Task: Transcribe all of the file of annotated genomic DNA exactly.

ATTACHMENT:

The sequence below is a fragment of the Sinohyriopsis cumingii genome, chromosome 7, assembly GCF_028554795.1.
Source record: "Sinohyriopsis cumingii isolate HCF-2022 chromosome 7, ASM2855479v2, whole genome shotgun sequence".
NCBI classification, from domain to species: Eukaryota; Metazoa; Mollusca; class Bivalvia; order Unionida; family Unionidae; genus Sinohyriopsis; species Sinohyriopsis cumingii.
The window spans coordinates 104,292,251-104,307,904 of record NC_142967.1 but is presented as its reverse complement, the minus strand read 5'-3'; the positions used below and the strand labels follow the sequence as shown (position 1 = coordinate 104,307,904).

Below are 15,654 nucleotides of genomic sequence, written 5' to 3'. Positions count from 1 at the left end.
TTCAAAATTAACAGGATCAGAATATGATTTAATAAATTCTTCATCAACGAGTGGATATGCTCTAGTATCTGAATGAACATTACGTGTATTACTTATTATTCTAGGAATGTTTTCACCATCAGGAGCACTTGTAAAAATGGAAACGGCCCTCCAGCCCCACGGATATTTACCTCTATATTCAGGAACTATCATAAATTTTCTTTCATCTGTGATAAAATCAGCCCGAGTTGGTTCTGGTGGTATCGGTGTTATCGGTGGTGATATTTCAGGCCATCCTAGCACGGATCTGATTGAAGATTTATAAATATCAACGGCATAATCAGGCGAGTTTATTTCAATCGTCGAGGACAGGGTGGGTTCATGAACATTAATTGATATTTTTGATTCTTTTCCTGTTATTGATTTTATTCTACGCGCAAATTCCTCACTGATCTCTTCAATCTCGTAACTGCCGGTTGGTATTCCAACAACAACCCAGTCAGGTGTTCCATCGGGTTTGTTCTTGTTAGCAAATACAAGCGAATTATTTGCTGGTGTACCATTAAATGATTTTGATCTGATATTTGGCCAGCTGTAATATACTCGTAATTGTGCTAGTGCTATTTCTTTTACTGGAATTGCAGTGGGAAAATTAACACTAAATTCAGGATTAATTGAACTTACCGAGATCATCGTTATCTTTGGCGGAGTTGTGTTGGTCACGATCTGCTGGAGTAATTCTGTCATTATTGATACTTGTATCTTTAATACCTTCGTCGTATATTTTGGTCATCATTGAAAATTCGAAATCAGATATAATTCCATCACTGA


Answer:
The sequence below is a fragment of the Sinohyriopsis cumingii genome, chromosome 7, assembly GCF_028554795.1.
Source record: "Sinohyriopsis cumingii isolate HCF-2022 chromosome 7, ASM2855479v2, whole genome shotgun sequence".
NCBI classification, from domain to species: Eukaryota; Metazoa; Mollusca; class Bivalvia; order Unionida; family Unionidae; genus Sinohyriopsis; species Sinohyriopsis cumingii.
The window spans coordinates 104,292,251-104,307,904 of record NC_142967.1 but is presented as its reverse complement, the minus strand read 5'-3'; the positions used below and the strand labels follow the sequence as shown (position 1 = coordinate 104,307,904).

Below are 15,654 nucleotides of genomic sequence, written 5' to 3'. Positions count from 1 at the left end.
TTCAAAATTAACAGGATCAGAATATGATTTAATAAATTCTTCATCAACGAGTGGATATGCTCTAGTATCTGAATGAACATTACGTGTATTACTTATTATTCTAGGAATGTTTTCACCATCAGGAGCACTTGTAAAAATGGAAACGGCCCTCCAGCCCCACGGATATTTACCTCTATATTCAGGAACTATCATAAATTTTCTTTCATCTGTGATAAAATCAGCCCGAGTTGGTTCTGGTGGTATCGGTGTTATCGGTGGTGATATTTCAGGCCATCCTAGCACGGATCTGATTGAAGATTTATAAATATCAACGGCATAATCAGGCGAGTTTATTTCAATCGTCGAGGACAGGGTGGGTTCATGAACATTAATTGATATTTTTGATTCTTTTCCTGTTATTGATTTTATTCTACGCGCAAATTCCTCACTGATCTCTTCAATCTCGTAACTGCCGGTTGGTATTCCAACAACAACCCAGTCAGGTGTTCCATCGGGTTTGTTCTTGTTAGCAAATACAAGCGAATTATTTGCTGGTGTACCATTAAATGATTTTGATCTGATATTTGGCCAGCTGTAATATACTCGTAATTGTGCTAGTGCTATTTCTTTTACTGGAATTGCAGTGGGAAAATTAACACTAAATTCAGGATTAATTGAACTTACCGAGATCATCGTTATCTTTGGCGGAGTTGTGTTGGTCACGATCTGCTGGAGTAATTCTGTCATTATTGATACTTGTATCTTTAATACCTTCGTCGTATATTTTGGTCATCATTGAAAATTCGAAATCAGATATAATTCCATCACTGA